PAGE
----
A label, usually made from paper, pasted into a book identifying the book’s owner. The practice of marking ownership in books dates to the Middle Ages (if not earlier); the first printed bookplate dating to the mid-15th century. Ex Libris, a term often interchangeable with bookplate, is Latin for From the Books of. Bookplates typically bear a name, motto, device, coat-of-arms, crest, badge, or any motif that relates to the owner of the book.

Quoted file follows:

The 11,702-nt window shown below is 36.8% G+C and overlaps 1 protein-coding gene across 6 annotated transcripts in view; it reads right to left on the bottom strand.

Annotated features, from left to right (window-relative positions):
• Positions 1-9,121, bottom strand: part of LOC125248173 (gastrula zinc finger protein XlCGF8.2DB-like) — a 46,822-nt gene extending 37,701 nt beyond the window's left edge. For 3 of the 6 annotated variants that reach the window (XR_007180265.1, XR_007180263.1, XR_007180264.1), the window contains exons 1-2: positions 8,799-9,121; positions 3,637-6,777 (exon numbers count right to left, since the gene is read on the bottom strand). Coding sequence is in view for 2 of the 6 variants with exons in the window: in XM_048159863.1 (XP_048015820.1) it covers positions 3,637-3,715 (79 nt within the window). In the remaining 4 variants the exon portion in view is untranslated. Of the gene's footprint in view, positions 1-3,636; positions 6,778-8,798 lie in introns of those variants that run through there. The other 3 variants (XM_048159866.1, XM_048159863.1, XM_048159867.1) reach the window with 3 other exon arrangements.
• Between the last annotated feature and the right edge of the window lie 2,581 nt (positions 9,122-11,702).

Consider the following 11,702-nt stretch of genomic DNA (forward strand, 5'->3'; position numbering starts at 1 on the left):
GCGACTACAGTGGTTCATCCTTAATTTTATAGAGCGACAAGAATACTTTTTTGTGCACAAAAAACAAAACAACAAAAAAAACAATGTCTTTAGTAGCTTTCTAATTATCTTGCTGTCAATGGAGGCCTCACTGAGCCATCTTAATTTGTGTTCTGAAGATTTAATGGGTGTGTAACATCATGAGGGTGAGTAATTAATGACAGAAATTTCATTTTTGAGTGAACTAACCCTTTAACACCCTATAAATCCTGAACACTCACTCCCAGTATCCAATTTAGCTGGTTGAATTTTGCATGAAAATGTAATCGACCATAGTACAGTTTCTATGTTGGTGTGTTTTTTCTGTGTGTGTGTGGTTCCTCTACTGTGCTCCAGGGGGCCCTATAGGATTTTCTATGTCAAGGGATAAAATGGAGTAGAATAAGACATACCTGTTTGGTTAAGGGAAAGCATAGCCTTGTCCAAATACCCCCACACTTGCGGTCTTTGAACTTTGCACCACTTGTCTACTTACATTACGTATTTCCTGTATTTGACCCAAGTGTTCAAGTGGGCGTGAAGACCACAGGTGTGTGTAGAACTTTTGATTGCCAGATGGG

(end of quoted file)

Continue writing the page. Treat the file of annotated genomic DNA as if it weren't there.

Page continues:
Bookplates are valuable tools in studying the provenance of books but have also been avidly collected as their own objects of interest since the mid-19th century. In this scrapbook of collected bookplates a variety of styles are on view, including a bookplate designed by artist Rockwell Kent.